I’ve skated along thus far pretty well, blissfully unaware of any near misses I may have had up to this point. My year has been as full as I could have asked for, being a new father and all, and I’ve still been able to see friends on some—albeit rare—occasions. Though I’m not sure if my decline in social life is because of covid or fatherhood…


But this week was one of those rare occasions I decided to break the general isolation. An old friend was playing his country music at a beer garden, and I decided to gather some friends and go. We were among the mostly-vaxed, and a couple fully-vaxed, and the singer himself was fully-vaxed, but with the Chinese vaccine. And herein lies why I’m sitting on my balcony writing this, with the bedroom door closed and my son occasionally tapping on the door wondering why I won’t play with his cars with him.



The day after the outdoor show, the singer tested positive for covid. In Tbilisi, all cases are of the hyper infectious Variant D—which I can’t help but to feel as part of an MCU plot. Normally this wouldn’t concern me much, but we had sat together and chatted for a bit and I have a kid.


The most annoying thing is I know I've been at greater risk, but it was never spelled out to me that I was exposed. And now it's probably a lower risk, and I have to decide to be responsible or be the opposite.


The kid-factor


It’s the kid-factor that changes everything. More kids are showing up in hospitals since D has shown up. And not enough studies have been made to show whether these kids are showing up simply because D is more infectious and the same rate of serious illnesses among children is occurring (thus leading more kids to the hospital) or because it’s that much more dangerous for kids. As a father, I’m not sure I like that calculation.


Playing with cahs.

The first two days I’ll be honest. I was betting I didn’t even catch the damn thing. We were outside, we were fairly distanced, and we didn’t chat for that long. But as the day draws closer to where, if I had caught it the viral load would be high enough to be infectious even before I showed symptoms, I began to get nervous. Hopefully that time hasn’t already passed, which is why I’m getting tested on this day. But if it has passed and that test shows positive—it means that I was already contagious and my kid could already have it and we’re just waiting around to see whether he gets it, and if he does, if he even gets a serious case.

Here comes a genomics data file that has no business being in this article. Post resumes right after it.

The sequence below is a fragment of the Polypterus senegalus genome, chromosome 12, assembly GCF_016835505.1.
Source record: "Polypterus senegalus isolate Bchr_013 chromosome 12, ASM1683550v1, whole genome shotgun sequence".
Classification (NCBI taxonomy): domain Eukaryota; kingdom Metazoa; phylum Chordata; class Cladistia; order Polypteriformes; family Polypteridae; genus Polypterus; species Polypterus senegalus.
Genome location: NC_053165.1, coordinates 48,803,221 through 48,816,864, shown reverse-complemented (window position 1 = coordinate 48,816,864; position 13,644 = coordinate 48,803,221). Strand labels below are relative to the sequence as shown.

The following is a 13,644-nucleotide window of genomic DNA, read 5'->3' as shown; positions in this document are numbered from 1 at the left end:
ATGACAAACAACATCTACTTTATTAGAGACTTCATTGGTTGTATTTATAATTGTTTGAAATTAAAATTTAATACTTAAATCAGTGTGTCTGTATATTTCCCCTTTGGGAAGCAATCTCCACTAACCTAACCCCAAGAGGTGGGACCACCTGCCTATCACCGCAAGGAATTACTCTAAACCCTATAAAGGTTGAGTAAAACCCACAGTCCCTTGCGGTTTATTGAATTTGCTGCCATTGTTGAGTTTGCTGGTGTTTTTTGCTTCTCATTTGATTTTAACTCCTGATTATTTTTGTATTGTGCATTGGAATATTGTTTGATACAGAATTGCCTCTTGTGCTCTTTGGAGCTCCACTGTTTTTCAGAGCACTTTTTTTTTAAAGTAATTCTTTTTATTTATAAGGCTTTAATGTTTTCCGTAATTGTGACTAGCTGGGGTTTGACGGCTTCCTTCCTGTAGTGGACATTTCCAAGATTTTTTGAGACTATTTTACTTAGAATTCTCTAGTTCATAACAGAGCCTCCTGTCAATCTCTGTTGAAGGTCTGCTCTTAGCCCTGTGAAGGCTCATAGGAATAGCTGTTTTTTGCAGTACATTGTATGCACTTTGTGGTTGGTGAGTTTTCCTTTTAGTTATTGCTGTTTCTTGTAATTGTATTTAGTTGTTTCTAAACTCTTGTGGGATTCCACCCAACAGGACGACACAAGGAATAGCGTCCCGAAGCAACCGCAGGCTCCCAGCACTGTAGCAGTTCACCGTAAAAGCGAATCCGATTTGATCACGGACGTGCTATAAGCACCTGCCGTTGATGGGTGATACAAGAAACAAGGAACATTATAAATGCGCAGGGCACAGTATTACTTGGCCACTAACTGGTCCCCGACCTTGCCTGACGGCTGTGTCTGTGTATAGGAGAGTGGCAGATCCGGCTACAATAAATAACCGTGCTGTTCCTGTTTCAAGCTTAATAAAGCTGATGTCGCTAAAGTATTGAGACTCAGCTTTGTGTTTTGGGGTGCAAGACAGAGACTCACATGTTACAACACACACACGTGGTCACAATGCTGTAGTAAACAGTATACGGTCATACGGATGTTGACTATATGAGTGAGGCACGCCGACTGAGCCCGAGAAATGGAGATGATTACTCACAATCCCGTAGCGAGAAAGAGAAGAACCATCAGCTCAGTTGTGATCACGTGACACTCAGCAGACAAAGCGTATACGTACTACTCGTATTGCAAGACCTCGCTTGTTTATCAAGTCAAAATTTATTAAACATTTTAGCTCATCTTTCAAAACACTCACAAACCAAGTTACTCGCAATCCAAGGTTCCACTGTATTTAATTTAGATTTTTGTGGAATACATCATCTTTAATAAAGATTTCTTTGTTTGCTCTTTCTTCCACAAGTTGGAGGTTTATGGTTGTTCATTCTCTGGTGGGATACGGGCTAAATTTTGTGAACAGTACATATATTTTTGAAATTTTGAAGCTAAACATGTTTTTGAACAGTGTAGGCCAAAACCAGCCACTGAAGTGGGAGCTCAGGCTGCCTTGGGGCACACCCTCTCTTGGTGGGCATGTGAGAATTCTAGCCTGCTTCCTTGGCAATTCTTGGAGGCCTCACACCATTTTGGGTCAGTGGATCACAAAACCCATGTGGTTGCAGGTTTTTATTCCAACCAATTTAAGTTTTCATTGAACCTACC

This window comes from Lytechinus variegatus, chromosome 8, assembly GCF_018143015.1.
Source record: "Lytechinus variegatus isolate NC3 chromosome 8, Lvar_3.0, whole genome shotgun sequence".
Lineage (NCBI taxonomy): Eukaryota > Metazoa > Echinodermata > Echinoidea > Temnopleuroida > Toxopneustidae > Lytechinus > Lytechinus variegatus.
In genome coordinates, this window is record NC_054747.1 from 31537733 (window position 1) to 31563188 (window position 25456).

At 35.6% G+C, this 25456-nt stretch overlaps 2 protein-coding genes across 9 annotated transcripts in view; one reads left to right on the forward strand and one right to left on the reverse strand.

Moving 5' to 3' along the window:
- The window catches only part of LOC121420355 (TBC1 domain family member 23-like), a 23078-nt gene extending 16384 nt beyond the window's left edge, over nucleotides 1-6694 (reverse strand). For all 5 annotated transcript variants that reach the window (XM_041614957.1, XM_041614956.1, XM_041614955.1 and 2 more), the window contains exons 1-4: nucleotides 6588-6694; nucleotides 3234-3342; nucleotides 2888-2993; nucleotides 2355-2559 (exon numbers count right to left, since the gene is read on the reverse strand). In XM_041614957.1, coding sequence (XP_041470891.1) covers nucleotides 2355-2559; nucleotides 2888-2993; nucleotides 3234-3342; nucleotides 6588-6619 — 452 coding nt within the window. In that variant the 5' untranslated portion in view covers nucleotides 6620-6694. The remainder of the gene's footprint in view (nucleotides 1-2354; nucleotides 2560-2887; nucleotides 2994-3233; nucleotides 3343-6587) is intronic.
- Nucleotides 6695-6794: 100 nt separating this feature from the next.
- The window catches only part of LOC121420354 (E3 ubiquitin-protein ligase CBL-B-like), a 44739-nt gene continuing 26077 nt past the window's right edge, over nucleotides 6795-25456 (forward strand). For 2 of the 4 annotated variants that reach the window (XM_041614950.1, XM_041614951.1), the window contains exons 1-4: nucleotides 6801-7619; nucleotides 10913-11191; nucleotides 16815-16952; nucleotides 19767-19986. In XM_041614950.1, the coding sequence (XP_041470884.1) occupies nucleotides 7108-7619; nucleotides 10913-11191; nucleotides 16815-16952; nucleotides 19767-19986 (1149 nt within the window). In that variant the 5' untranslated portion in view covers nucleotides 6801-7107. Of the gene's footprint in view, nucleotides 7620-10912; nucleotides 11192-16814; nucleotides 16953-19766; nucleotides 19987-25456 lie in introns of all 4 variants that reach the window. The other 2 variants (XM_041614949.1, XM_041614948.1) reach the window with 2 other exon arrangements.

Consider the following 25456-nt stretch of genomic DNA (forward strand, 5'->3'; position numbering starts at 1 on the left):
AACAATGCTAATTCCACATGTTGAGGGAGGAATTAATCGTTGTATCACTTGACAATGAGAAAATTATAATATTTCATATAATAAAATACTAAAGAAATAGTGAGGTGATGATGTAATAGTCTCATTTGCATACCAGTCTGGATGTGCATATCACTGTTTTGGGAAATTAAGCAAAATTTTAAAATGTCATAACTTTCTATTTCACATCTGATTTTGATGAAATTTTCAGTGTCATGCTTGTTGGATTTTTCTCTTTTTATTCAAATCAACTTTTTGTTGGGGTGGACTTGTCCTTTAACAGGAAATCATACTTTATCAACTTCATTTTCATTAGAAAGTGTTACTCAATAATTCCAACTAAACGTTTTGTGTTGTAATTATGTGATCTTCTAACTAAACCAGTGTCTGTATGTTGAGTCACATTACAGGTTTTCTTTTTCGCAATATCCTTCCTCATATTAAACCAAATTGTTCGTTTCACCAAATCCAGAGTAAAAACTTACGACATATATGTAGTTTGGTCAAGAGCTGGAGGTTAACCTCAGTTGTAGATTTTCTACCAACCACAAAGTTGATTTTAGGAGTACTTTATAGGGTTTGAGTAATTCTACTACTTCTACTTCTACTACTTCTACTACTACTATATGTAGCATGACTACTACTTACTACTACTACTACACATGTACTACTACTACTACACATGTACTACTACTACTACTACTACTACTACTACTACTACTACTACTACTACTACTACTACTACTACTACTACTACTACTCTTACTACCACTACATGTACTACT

The chances are obviously overwhelmingly on our side. My decision to ride the rest of the period out locked up in my room certainly helps us. It’s an astronomical chance anything bad could happen. Firstly, I’d have to have caught it. And since I’m half-Pfizer’d, that at least helps by 30%. We were outside. We were fairly distanced. I’ve been wearing a mask inside ever since. And now I’m in a room apart from the rest of the flat.


In some sense, I’m taking up a bit of the Georgian culture. There is a medieval village in the mountains, Shatili, where nearby was a “plague village”. In times of plague, the sick would go off to these small huts, seal themselves up, and die. It was a way of saving the rest of the village so that the disease wouldn’t spread. Now, our epidemiology has hopefully improved since then, but same sort of thing. Holing up for a weekend and waiting in a cabin full of bones to die. Yeah, same thing.


The Pandemic of the Unvaccinated and Children


This D variant is the spanner in the works. People are more and more vaccinated—and that’s great—but the vaccinations aren’t one hundred percent, and they’re even less now with D. Pfizer has been downgraded to the upper 80-percentiles, and all the other vaccines have been lowered in efficacy as well against it.


And those generous percentages come with a huge catch. Those are percentages where it’s likely you won’t end up in the hospital. How the vaccine helps defeat the infection early on—so that we don’t spread it—and if the infection holds up and a viral load… we don’t know yet.


That is to say, it’s still better to be vaccinated. You’re still less likely to catch it, and thus to spread it, than if you were unvaccinated. The leaks from the CDC have come with poor wording, where it says, “You are more likely to spread it if you are vaccinated”, leaving out the “more likely to spread D than other variants if you are vaccinated”. Not against the unvaccinated. I’ve read a lot of people who don’t seem to have understood that huge difference.


Priorities

But, that also means the vaccinated folks still need to take care. If you have children, it might still be a good idea to reduce the social life. And even if you are vaccinated, you should still mask up when in close proximity to others, because you could spread it to them and they could have children or be living with other at-risk members (like conspiracy theorists).


Timing is a bugger


And of course, this has to happen right when I’m about to get my second dose. There is apparently no danger in getting vaccinated while having covid. The problem is that if you don’t know if you have covid or not, and you get side effects from the vaccine, you won’t really know if they’re from the vaccine or from having covid until a couple of days have passed. And during that time, you could be infectious (if you actually have covid). That’s why they say to refrain from getting vaccinated if you’ve been exposed (and also you could infect people at the clinic).


Of course, for me, it will be on the 7/8th day. The average incubation period for D is at a much reduced 3.4ish days. That means if I test again on Monday, show I’m negative, then really I should be clear. Unless I’m the exception of the exception of the exception. And as I’ve never won a lottery in my life, I don’t expect to start now.


Granted, with my luck…